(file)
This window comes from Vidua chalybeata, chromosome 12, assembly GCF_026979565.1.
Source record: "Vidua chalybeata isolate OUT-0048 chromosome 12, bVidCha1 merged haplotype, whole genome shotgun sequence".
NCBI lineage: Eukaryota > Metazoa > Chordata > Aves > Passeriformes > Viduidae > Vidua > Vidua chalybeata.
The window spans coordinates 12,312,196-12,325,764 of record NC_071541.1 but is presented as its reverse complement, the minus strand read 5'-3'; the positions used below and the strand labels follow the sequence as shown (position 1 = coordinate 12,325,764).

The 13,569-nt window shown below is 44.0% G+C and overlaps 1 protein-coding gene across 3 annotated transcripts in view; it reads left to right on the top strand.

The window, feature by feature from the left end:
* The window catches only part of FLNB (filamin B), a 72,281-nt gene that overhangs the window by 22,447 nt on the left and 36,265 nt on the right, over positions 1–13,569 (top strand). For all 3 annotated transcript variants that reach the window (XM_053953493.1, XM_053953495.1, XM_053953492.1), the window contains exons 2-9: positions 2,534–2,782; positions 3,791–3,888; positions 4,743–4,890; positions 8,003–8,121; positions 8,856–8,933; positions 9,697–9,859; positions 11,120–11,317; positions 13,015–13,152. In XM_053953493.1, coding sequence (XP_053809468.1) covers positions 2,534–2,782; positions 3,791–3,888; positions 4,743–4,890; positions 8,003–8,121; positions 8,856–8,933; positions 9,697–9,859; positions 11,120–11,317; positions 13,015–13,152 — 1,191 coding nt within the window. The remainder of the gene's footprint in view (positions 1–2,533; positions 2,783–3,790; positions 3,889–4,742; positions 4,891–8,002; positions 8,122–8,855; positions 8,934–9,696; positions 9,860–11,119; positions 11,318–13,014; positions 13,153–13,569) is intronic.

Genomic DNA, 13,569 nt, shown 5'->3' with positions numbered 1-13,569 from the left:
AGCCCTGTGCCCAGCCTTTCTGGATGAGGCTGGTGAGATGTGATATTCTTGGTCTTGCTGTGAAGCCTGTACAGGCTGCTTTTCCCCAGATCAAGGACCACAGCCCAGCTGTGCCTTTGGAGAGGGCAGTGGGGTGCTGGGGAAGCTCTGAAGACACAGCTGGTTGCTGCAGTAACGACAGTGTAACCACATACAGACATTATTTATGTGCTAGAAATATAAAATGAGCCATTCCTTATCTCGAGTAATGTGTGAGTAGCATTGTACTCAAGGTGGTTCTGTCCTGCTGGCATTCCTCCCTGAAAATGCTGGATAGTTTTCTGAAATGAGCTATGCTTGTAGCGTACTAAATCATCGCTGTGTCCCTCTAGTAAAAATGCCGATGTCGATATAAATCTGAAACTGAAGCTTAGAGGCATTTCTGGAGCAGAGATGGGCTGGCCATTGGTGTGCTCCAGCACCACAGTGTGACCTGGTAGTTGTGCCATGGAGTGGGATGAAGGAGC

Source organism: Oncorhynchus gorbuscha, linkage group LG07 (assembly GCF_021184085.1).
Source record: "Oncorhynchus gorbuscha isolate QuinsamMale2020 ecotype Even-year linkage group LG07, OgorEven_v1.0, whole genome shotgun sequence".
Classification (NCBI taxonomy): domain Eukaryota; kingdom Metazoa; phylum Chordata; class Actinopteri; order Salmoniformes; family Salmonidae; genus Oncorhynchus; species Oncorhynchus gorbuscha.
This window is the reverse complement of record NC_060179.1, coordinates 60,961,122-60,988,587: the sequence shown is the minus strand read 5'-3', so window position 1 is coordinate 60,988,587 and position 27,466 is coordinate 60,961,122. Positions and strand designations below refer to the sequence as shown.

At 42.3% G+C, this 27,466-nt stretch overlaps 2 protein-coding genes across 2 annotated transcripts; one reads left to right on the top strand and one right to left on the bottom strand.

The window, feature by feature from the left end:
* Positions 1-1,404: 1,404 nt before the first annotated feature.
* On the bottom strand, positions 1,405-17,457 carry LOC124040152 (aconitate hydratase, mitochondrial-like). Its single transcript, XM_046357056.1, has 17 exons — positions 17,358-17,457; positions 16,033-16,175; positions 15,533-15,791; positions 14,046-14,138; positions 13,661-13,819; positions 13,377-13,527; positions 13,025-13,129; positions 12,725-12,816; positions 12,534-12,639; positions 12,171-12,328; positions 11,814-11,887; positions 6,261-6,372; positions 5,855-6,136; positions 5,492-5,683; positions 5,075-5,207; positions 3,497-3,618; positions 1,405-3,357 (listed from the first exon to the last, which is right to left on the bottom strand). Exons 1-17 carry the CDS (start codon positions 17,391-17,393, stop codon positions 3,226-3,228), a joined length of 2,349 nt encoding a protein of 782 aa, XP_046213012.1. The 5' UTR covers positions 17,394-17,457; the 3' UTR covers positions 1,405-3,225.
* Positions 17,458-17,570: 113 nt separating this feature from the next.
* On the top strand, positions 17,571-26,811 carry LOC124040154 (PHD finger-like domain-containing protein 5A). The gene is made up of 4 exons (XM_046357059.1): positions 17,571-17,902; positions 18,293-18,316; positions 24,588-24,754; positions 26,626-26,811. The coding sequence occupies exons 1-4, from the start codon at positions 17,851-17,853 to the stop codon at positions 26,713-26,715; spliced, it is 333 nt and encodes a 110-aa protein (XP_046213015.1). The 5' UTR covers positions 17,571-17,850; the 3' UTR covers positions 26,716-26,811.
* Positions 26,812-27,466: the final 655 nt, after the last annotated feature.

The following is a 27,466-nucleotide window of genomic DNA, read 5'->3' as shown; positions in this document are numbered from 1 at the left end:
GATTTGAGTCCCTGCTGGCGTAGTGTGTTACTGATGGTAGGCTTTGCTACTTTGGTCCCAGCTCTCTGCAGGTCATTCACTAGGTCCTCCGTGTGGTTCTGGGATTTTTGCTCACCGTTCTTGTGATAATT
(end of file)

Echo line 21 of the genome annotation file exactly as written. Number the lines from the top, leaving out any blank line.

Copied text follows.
The following is a 27,466-nucleotide window of genomic DNA, read 5'->3' as shown; positions in this document are numbered from 1 at the left end: